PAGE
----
The best time to go on safari in Tarangire National Park is towards the end of the dry season (September to November), when animals from the surrounding ecosystem concentrate in large numbers near the Tarangire River, which is the only permanent water source in the area. There are two rainy seasons, the short rains which generally occur in November and December, and the long rains, from mid March to the end of May.Although many visitors are anxious about the rains this can be a great time to visit the park. Dramatic skies and fabulous sunsets are not uncommon. Rain showers are usually heavy but short, allowing plenty of time to get out and see animals indulging on the flush of verdant grass.
Herds of up to 300 elephants scratch the dry river bed for underground streams, while migratory wildebeest, zebra, buffalo, impala, gazelle, hartebeest and eland crowd the shrinking lagoons. It's the greatest concentration of wildlife outside the Serengeti ecosystem - a smorgasbord for predators – and the one place in Tanzania where dry-country antelope such as the stately fringe-eared oryx and peculiar long-necked gerenuk are regularly observed.
During the rainy season, the seasonal visitors scatter over a 20,000 sq km (12,500 sq miles) range until they exhaust the green plains and the river calls once more. But Tarangire's mobs of elephant are easily encountered, wet or dry. The swamps, tinged green year round, are the focus for 550 bird varieties, the most breeding species in one habitat anywhere in the world.
On drier ground you find the Kori bustard, the heaviest flying bird; the stocking-thighed ostrich, the world's largest bird; and small parties of ground hornbills blustering like turkeys.
More ardent bird-lovers might keep an eye open for screeching flocks of the dazzlingly colourful yellow-collared lovebird, and the somewhat drabber rufous-tailed weaver and ashy starling – all endemic to the dry savannah of north-central Tanzania.
Disused termite mounds are often frequented by colonies of the endearing dwarf mongoose, and pairs of red-and-yellow barbet, which draw attention to themselves by their loud, clockwork-like duetting.
Tarangire's pythons climb trees, as do its lions and leopards, lounging in the branches where the fruit of the sausage tree disguises the twitch of a tail.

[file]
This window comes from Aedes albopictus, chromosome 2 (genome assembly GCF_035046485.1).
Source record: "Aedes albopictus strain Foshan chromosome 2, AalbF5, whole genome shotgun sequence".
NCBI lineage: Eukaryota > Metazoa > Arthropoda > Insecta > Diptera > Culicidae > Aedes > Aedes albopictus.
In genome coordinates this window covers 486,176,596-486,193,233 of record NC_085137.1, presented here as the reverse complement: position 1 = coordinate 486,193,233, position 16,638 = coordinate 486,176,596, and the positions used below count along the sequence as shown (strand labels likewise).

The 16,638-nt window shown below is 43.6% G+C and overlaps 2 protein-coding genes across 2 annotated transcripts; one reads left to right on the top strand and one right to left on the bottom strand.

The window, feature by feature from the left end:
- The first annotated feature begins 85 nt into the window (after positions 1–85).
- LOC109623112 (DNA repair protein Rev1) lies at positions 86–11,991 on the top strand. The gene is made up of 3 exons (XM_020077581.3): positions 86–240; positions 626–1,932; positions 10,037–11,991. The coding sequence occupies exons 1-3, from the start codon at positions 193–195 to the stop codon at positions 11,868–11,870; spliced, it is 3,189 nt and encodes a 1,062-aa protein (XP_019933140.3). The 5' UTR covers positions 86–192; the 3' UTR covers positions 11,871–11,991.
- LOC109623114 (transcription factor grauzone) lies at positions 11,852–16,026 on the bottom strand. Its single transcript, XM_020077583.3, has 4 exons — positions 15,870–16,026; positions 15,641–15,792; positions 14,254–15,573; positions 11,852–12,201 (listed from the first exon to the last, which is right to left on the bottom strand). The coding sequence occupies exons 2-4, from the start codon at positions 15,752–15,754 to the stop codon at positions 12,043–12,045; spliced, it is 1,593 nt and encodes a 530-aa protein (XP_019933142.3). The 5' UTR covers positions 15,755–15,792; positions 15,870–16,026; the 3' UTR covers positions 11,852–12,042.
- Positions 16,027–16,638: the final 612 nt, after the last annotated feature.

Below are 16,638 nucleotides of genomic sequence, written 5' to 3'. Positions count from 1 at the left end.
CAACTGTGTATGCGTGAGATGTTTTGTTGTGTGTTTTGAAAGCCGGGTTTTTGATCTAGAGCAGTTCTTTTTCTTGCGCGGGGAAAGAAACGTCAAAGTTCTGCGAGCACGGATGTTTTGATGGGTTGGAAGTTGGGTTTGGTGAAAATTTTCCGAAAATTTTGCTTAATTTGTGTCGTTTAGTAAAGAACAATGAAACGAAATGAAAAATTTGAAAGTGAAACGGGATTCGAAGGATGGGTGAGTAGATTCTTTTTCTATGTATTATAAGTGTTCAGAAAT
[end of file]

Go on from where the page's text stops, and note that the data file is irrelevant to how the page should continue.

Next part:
What to see and Do
Tarangire National Park is noted as a safari destination for its elephant population and spectacular baobabs of every shape and colour. The parks name is derived from the Tarangire River, the parks only source of permanent water. In the dry season this river is the lifeline, attracting much of the game. Huge herds of elephant, Zebra, buffalo, wildebeest and rhino and lion enjoy this terrain and are frequently seen.The Tarangire Park is also synonymous with two of the rarer game species; The greater kudu and the Fringe-eared Oryx. In addition, leopardand tree-climbing pythons often inhabit the trees. Due to the low volume of traffic in the park, the game is wild, being unaccustomed to vehicles, this offers a truly unique experienceFor guests on the Full Game Package, two game viewing drives in open-topped 4WD vehicles are included in the package. Large herds of antelope of all sorts including: eland, lesser kudu, Kongoni, impala, Zebra, gazelles, buffalo, wildebeest, leopard, elephant, rhino and lots of smaller mammals.
Where to Stay
Offers 20 luxurious safari tents, built on raised viewing decks overlooking the Tarangire Sand River. Each tent offers en-suite facilities, hair dryers as well as a private veranda and lounge area offering beautiful views. The reception area of Tarangire Treetops is built around an ancient baobab tree approximately 700 years old. The lodge offers comfortable and peaceful areas where guests can relax and unwind; a large comfortable sitting area in the centre of the lodge is available with soft cushions as well as a cosy fireplace offering the ideal spot for after dinner drinks or lazy afternoons. Tarangire Treetops also has a swimming pool. A laundry service is available. The dining and bar area overlook the swimming pool and the busy water hole. Romantic bush dinners as well as bush breakfasts and sundowner picnics and barbecues can be arranged.
Offers 12 elegant guest tents offering magnificent views over a busy waterhole. Each tent offers its own private butler; the tents are tastefully decorated with chairs and comfortable sofas as well as en-suite bathrooms offering complete luxury. Swala offers luxury under canvas combined with a traditional wildlife experience. The main dining area, deck and library are situated on stilts and built around a huge baobab tree. Guests can also relax and refresh in the beautiful infinity swimming pool overlooking the water hole.